THE BLOG
11/25/2013 09:45 am ET Updated Jan 25, 2014

JFK Conspiracy Activist Looks Back

From 1974, when I first gave a public lecture on the subject, illustrated with a grainy, bootleg 8 mm. copy of the Zapruder film, until 1979, when the official investigation of the House Select Committee on Assassinations concluded with its stunning finding that there may have been "at least two gunmen," I was deeply involved in efforts to "solve" the JFK assassination.

I realize now, decades hence, that I am supposed to attribute that entire stretch of time to youthful folly. After all, what could be more naive than to believe there'd been a nefarious conspiracy behind the killing of the U.S. President and what could be more impetuous than believing I could do anything about it?

I was a young journalist at the time. Over the years I have met many professional reporters who smugly roll their eyes at the very notion of taking time away from their dogged career advancement for so clearly a wild goose chase.

My pet theory as to why some 70 percent of the American public believes there was a conspiracy in Dallas while a large portion of the professional news media scoff at the very suggestion is that, for the latter, only denial can mask the private embarrassment at showing such little curiosity in a murder case that, whatever else one might think about it, was: a) fascinating; b) quite possibly unsolved; and c) ripe with investigative leads.

The general public was never so conflicted. For them, the lone gunman theory always seemed unproven, and the failure to investigate fully was a national dereliction of duty. The Warren Commission's decidedly lackluster "We think we got the right guy" summation somehow did not cut it.

I linger on this tangent only to emphasize that the self-assured talking heads you'll hear mocking people like me are mostly commentators who are essentially defending their opinion that investigating the mysteries of Dallas was not worth their precious time, or that of their colleagues.

The fact that cutesy analogies to the JFK case have become the knee jerk means of ridiculing any wacko theory on anything is, I suppose, what happens when the people doing the ridiculing are ignorant of the original subject matter yet are only too happy to repeat what another party, often equally ignorant, has stated. Mindless re-tweeting does pre-date the Internet age.

Every time a demonstrably nutcase theory arises to purportedly explain a major catastrophe - Whitewater, Waco, 9/11, Boston Marathon Bombing - it's fairly certain that the theory's proponents will be likened to those deluded souls who argue that Oswald did not act alone. "Benghazi, as seen from the grassy knoll" was the headline on a recent Washington Post column. Get it?

No need here to restate the old arguments. I want only to point out, particularly for the edification of those whose only familiarity with the controversy is its specious comparison to the aforementioned cases, that there was excellent reason to believe more shots were fired than Oswald could have fired, and scant reason to believe that the Warren Commission's investigation was thorough.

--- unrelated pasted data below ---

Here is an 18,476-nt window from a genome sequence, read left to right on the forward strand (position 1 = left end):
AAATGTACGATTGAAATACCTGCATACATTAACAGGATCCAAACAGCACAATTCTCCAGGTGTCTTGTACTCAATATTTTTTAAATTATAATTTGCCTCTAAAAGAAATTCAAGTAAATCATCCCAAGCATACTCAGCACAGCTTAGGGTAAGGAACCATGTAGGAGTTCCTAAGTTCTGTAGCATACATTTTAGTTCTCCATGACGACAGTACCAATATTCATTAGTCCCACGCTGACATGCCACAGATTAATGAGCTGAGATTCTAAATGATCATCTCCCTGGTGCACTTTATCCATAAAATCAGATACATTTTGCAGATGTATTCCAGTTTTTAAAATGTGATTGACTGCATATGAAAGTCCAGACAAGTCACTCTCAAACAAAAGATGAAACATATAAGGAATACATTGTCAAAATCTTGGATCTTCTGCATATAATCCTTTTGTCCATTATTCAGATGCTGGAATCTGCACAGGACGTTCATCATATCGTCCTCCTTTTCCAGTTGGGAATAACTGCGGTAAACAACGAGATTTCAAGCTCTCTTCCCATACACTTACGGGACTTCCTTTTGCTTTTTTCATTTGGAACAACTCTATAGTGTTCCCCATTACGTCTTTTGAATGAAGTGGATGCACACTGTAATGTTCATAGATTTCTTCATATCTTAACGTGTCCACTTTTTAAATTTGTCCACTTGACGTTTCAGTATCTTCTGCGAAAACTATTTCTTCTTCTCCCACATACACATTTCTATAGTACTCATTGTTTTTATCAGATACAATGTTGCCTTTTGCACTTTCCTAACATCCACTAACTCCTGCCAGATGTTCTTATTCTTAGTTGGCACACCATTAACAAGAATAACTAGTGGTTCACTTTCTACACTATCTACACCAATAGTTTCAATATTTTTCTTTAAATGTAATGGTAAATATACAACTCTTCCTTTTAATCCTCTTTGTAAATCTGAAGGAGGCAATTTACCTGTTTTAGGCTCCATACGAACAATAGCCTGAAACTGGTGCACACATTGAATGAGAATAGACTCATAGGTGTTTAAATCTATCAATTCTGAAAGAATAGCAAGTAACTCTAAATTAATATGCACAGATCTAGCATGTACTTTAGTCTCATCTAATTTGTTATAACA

When I did plunge in, it was as an activist, not a journalist. I gave lectures, appeared on talk shows, circulated petitions, lobbied members of Congress, and banded with similarly motivated associates (we called ourselves, glibly yet immodestly, the Assassination Information Bureau) to rally public support for a government-funded reinvestigation. Improbably, this effort succeeded.

The House Select Committee on Assassinations, authorized in Congress by a vote of 280-65 and headed by Robert Blakey, a former Justice Department prosecutor, was a two-year probe that included hundreds of interviews, the discovery of new evidence, scientific tests on old and new evidence, including an audio recording of the shooting, plus an extensive review of the available FBI, CIA, Secret Service, Marine Corps and Warren Commission files. The HSCA report concluded that President Kennedy "probably was assassinated as a result of a conspiracy."

Didn't know that, huh? Not mentioned in your American History textbook? Well, why would that be?

At the time I became so absorbed -- okay, I'll say it: obsessed -- with this case, I held two motivating convictions: it could be solved, and it mattered.

Today? Even an on-camera confession from a plausible culprit would be highly suspect at this late date. The Crime of the (last) Century has effectively passed into the realm of myth. For a brief while in the aftermath of Dallas, Oswald as alienated, trigger-happy loner was the reigning myth. Now that's been replaced by various conspiracy theories, including most prominently -- gasp! -- Oliver Stone's.

Public opinion, I understand, is not an evidentiary process. It's show biz. So be it. History as defined by box office returns may be a regrettable development, but we have been heading in that direction a long, long time. What's fascinating, even heartening, about the current glut of anniversary coverage is that for all the prime time lone assassin-themed specials (ABC, Fox, PBS, CBS, NBC, to name a few), the public remains staunchly resistant to further brow-beating.

Does the case still matter? Only, I'm afraid, as a cautionary tale about our willingness to accept simplistic explanations for wrenching events (Iraq War? 2008 financial collapse?) that we desperately need to get to the bottom of.

And on this, the 50th anniversary of JFK's death, nobody wants to talk about that.

Bob Katz was director of the Assassination Information Bureau, which monitored the HSCA investigation, and is the author, most recently, of the novel, Third and Long.